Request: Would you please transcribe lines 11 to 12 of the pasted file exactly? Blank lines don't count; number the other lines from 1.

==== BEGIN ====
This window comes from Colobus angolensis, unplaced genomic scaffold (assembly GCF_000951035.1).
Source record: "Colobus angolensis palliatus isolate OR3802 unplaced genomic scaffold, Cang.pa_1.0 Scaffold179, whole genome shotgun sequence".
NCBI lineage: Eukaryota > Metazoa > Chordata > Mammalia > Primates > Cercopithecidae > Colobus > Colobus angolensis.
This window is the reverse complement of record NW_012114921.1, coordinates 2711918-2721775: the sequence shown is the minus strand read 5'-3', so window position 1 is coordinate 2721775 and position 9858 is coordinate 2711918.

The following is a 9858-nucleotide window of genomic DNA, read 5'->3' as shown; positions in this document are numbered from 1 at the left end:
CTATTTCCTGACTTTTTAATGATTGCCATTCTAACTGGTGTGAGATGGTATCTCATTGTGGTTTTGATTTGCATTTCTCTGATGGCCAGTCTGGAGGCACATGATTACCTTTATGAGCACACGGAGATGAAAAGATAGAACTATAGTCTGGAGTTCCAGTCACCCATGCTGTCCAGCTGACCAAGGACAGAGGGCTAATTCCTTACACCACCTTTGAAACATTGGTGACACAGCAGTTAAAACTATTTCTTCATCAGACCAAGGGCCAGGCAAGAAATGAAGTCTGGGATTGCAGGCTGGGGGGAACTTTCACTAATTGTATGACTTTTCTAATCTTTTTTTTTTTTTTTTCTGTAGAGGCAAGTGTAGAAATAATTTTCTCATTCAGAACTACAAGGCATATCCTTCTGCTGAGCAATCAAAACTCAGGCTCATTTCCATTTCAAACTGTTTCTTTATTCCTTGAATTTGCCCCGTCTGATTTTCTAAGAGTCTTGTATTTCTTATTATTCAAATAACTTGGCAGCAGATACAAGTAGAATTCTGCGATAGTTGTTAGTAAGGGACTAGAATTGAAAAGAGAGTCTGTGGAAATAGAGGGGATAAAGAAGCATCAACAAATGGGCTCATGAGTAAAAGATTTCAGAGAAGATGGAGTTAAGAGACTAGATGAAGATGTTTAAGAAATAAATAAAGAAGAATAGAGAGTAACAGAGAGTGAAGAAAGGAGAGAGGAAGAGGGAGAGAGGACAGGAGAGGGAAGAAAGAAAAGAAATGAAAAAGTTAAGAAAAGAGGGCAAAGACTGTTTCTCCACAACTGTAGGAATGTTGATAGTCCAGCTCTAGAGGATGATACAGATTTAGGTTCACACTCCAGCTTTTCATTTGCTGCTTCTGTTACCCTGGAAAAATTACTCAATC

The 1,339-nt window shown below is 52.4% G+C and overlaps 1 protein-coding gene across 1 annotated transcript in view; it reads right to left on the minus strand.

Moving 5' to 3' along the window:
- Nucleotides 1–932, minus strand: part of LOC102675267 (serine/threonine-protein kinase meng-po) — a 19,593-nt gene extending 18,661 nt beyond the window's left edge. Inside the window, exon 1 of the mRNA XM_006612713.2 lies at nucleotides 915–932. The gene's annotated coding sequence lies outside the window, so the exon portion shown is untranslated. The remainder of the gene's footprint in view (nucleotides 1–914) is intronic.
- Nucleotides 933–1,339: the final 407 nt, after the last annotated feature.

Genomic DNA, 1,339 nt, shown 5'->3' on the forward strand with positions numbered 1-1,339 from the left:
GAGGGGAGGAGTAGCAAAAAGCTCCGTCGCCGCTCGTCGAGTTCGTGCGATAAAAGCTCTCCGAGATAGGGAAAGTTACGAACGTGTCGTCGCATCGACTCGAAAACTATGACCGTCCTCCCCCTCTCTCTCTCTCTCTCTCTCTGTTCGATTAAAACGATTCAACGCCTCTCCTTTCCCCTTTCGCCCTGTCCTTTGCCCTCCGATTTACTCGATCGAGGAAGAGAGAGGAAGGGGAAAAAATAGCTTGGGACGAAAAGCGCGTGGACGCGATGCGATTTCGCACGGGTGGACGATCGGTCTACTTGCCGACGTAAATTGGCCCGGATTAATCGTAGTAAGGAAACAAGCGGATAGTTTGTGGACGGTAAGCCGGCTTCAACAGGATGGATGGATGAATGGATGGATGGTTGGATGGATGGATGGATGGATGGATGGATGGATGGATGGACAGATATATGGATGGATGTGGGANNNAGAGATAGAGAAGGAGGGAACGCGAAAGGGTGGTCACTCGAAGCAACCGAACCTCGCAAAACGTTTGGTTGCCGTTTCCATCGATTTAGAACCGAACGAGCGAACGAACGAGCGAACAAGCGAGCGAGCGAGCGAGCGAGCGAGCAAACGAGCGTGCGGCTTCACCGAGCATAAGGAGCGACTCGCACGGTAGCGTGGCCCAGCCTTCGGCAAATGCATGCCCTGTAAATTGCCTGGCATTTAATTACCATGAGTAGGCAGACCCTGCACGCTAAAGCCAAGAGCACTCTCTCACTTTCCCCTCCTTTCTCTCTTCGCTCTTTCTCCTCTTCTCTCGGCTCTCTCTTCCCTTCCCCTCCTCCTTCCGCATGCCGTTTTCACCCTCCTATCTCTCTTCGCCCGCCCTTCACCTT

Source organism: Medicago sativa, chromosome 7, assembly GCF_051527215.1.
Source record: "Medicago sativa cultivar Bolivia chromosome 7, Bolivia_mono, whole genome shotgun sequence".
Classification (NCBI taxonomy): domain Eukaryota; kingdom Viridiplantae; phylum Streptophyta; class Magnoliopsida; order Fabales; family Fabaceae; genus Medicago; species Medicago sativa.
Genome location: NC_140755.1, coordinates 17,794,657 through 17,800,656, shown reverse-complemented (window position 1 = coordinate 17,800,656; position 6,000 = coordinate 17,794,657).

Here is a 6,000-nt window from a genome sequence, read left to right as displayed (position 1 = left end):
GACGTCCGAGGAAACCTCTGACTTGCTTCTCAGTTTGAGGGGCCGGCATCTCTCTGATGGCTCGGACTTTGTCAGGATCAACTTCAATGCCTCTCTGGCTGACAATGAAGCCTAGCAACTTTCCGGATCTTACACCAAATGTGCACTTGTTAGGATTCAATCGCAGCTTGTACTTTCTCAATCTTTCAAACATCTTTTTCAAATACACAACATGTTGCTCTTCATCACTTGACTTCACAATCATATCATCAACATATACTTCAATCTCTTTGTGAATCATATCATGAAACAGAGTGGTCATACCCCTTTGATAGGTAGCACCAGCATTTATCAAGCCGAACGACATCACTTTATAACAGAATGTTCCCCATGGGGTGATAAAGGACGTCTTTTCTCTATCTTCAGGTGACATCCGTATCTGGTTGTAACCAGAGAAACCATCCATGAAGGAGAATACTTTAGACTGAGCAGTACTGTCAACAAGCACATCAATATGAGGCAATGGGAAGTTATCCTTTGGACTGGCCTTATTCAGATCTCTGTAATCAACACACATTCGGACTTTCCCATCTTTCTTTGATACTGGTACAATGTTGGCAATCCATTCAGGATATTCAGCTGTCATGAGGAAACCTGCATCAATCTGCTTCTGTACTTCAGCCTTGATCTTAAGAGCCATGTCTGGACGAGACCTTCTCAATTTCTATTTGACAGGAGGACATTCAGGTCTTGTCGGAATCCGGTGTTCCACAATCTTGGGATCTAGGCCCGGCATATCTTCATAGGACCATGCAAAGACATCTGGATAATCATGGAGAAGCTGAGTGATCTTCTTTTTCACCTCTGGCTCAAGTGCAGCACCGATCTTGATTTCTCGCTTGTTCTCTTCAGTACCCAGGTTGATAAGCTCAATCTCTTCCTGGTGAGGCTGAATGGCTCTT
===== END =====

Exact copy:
Genomic DNA, 1,339 nt, shown 5'->3' on the forward strand with positions numbered 1-1,339 from the left:
GAGGGGAGGAGTAGCAAAAAGCTCCGTCGCCGCTCGTCGAGTTCGTGCGATAAAAGCTCTCCGAGATAGGGAAAGTTACGAACGTGTCGTCGCATCGACTCGAAAACTATGACCGTCCTCCCCCTCTCTCTCTCTCTCTCTCTCTGTTCGATTAAAACGATTCAACGCCTCTCCTTTCCCCTTTCGCCCTGTCCTTTGCCCTCCGATTTACTCGATCGAGGAAGAGAGAGGAAGGGGAAAAAATAGCTTGGGACGAAAAGCGCGTGGACGCGATGCGATTTCGCACGGGTGGACGATCGGTCTACTTGCCGACGTAAATTGGCCCGGATTAATCGTAGTAAGGAAACAAGCGGATAGTTTGTGGACGGTAAGCCGGCTTCAACAGGATGGATGGATGAATGGATGGATGGTTGGATGGATGGATGGATGGATGGATGGATGGATGGATGGACAGATATATGGATGGATGTGGGANNNAGAGATAGAGAAGGAGGGAACGCGAAAGGGTGGTCACTCGAAGCAACCGAACCTCGCAAAACGTTTGGTTGCCGTTTCCATCGATTTAGAACCGAACGAGCGAACGAACGAGCGAACAAGCGAGCGAGCGAGCGAGCGAGCGAGCAAACGAGCGTGCGGCTTCACCGAGCATAAGGAGCGACTCGCACGGTAGCGTGGCCCAGCCTTCGGCAAATGCATGCCCTGTAAATTGCCTGGCATTTAATTACCATGAGTAGGCAGACCCTGCACGCTAAAGCCAAGAGCACTCTCTCACTTTCCCCTCCTTTCTCTCTTCGCTCTTTCTCCTCTTCTCTCGGCTCTCTCTTCCCTTCCCCTCCTCCTTCCGCATGCCGTTTTCACCCTCCTATCTCTCTTCGCCCGCCCTTCACCTT